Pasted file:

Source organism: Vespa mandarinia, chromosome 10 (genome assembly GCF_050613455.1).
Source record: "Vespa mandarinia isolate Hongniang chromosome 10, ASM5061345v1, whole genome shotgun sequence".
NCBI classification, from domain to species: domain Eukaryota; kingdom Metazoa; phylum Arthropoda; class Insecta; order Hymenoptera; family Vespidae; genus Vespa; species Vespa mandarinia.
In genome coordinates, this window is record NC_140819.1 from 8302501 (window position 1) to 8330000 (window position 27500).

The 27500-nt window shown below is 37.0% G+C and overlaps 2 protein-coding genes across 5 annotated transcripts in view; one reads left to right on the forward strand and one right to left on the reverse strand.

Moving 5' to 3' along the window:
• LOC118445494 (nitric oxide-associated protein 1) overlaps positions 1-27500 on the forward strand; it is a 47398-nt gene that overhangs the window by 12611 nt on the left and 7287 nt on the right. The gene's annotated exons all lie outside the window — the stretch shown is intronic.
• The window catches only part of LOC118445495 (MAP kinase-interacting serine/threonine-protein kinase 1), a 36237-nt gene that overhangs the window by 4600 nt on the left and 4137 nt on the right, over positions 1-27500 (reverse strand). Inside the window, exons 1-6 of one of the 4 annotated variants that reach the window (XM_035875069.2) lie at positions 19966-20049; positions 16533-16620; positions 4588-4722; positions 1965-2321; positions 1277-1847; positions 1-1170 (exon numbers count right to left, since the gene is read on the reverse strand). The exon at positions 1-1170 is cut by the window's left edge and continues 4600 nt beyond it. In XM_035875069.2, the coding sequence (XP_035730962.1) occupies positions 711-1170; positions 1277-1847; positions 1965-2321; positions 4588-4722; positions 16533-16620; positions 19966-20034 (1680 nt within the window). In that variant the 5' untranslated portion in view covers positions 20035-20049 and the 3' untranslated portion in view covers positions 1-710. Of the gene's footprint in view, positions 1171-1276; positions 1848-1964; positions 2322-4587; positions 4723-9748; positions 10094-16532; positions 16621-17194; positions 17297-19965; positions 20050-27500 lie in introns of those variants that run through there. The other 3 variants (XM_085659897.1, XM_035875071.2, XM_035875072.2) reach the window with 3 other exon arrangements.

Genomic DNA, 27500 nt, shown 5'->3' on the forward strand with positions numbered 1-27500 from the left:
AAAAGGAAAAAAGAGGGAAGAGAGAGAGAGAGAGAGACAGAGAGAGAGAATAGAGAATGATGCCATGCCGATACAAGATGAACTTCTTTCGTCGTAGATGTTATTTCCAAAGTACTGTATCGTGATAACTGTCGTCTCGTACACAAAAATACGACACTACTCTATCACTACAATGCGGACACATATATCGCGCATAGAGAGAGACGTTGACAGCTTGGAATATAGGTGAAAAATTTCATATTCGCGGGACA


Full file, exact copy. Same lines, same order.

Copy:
Source organism: Vespa mandarinia, chromosome 10 (genome assembly GCF_050613455.1).
Source record: "Vespa mandarinia isolate Hongniang chromosome 10, ASM5061345v1, whole genome shotgun sequence".
NCBI classification, from domain to species: domain Eukaryota; kingdom Metazoa; phylum Arthropoda; class Insecta; order Hymenoptera; family Vespidae; genus Vespa; species Vespa mandarinia.
In genome coordinates, this window is record NC_140819.1 from 8302501 (window position 1) to 8330000 (window position 27500).

The 27500-nt window shown below is 37.0% G+C and overlaps 2 protein-coding genes across 5 annotated transcripts in view; one reads left to right on the forward strand and one right to left on the reverse strand.

Moving 5' to 3' along the window:
• LOC118445494 (nitric oxide-associated protein 1) overlaps positions 1-27500 on the forward strand; it is a 47398-nt gene that overhangs the window by 12611 nt on the left and 7287 nt on the right. The gene's annotated exons all lie outside the window — the stretch shown is intronic.
• The window catches only part of LOC118445495 (MAP kinase-interacting serine/threonine-protein kinase 1), a 36237-nt gene that overhangs the window by 4600 nt on the left and 4137 nt on the right, over positions 1-27500 (reverse strand). Inside the window, exons 1-6 of one of the 4 annotated variants that reach the window (XM_035875069.2) lie at positions 19966-20049; positions 16533-16620; positions 4588-4722; positions 1965-2321; positions 1277-1847; positions 1-1170 (exon numbers count right to left, since the gene is read on the reverse strand). The exon at positions 1-1170 is cut by the window's left edge and continues 4600 nt beyond it. In XM_035875069.2, the coding sequence (XP_035730962.1) occupies positions 711-1170; positions 1277-1847; positions 1965-2321; positions 4588-4722; positions 16533-16620; positions 19966-20034 (1680 nt within the window). In that variant the 5' untranslated portion in view covers positions 20035-20049 and the 3' untranslated portion in view covers positions 1-710. Of the gene's footprint in view, positions 1171-1276; positions 1848-1964; positions 2322-4587; positions 4723-9748; positions 10094-16532; positions 16621-17194; positions 17297-19965; positions 20050-27500 lie in introns of those variants that run through there. The other 3 variants (XM_085659897.1, XM_035875071.2, XM_035875072.2) reach the window with 3 other exon arrangements.

Genomic DNA, 27500 nt, shown 5'->3' on the forward strand with positions numbered 1-27500 from the left:
AAAAGGAAAAAAGAGGGAAGAGAGAGAGAGAGAGAGACAGAGAGAGAGAATAGAGAATGATGCCATGCCGATACAAGATGAACTTCTTTCGTCGTAGATGTTATTTCCAAAGTACTGTATCGTGATAACTGTCGTCTCGTACACAAAAATACGACACTACTCTATCACTACAATGCGGACACATATATCGCGCATAGAGAGAGACGTTGACAGCTTGGAATATAGGTGAAAAATTTCATATTCGCGGGACA